Award-winning and bestselling author Ross King is back with another rich, gripping historySee more
Against the endlessly rich and fascinating backdrop of Renaissance Florence, The Bookseller of Florence brings to light an extraordinary story about the city and its culture--that of Vespasiano da Bisticci, the "king of the world's booksellers," Florence's most indispensable and prolific merchant of knowledge. His bookshop in the heart of Florence was a gathering place for the city's most prominent poets and philosophers, and it was there that Vespasiano and his team of scribes created beautiful illuminated manuscripts for their clients, a cast of powerful popes and wealthy European princes.
But in 1476, as Vespasiano began working on one of his most famed and gorgeous works, the Urbino Bible, the printing press came to Florence and threatened his life's work. The Bookseller of Florence tells the story of the people at the forefront of the world's greatest cultural and technological revolution. It explores the clash between old and new and the way it can produce an explosion of fresh ideas, and is the definitive tome on one of the world's most transformative moments in time.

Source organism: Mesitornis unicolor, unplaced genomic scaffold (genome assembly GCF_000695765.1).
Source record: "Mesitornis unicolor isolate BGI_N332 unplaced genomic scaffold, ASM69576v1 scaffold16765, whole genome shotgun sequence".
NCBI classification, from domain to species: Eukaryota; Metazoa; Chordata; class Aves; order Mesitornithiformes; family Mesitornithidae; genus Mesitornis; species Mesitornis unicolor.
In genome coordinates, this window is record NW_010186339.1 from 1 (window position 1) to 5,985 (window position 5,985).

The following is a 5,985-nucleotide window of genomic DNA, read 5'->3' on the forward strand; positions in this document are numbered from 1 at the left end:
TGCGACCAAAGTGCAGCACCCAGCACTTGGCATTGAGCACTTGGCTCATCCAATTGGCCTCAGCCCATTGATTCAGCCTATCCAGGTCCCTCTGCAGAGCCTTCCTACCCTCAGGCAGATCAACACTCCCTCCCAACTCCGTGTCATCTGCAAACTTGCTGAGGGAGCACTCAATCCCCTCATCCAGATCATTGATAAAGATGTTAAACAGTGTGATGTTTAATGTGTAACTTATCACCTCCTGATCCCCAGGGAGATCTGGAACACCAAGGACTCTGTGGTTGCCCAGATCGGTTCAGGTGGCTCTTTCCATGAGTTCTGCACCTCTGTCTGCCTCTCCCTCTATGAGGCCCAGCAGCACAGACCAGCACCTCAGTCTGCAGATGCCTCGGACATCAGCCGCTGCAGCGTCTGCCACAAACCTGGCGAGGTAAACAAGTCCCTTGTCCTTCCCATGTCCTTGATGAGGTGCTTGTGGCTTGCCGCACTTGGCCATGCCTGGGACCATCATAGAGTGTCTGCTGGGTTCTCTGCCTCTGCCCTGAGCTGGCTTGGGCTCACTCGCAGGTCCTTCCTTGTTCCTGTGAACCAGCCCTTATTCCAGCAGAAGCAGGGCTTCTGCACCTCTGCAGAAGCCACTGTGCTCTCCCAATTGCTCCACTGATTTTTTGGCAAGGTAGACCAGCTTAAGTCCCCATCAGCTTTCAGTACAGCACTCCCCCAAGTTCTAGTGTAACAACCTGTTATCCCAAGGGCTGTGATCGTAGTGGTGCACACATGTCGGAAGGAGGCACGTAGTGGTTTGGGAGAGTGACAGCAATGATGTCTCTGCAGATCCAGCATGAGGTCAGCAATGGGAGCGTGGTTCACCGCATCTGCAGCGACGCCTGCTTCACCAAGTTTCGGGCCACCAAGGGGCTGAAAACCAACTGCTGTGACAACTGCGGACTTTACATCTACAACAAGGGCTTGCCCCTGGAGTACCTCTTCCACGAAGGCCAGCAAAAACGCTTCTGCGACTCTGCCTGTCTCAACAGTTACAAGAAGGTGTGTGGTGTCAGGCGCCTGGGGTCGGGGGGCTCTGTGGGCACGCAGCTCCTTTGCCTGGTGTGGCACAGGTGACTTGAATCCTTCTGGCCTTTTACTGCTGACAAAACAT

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Thoughtful and brilliant insights into the very nature of war--from the ancient Greeks to modern times--from world-renowned historian Margaret MacMillan.
War--its imprint in our lives and our memories--is all around us, from the metaphors we use to the names on our maps. As books, movies, and television series show, we are drawn to the history and depiction of war. Yet we nevertheless like to think of war as an aberration, as the breakdown of the normal state of peace. This is comforting but wrong. War is woven into the fabric of human civilization.
In this sweeping new book, international bestselling author and historian Margaret MacMillan analyzes the tangled history of war and society and our complicated feelings towards it and towards those who fight. It explores the ways in which changes in society have affected the nature of war and how in turn wars have changed the societies that fight them, including the ways in which women have been both participants in and the objects of war.
MacMillan's new book contains many revelations, such as war has often been good for science and innovation and in the 20th century it did much for the position of women in many societies. But throughout, it forces the reader to reflect on the ways in which war is so intertwined with society, and the myriad reasons we fight.
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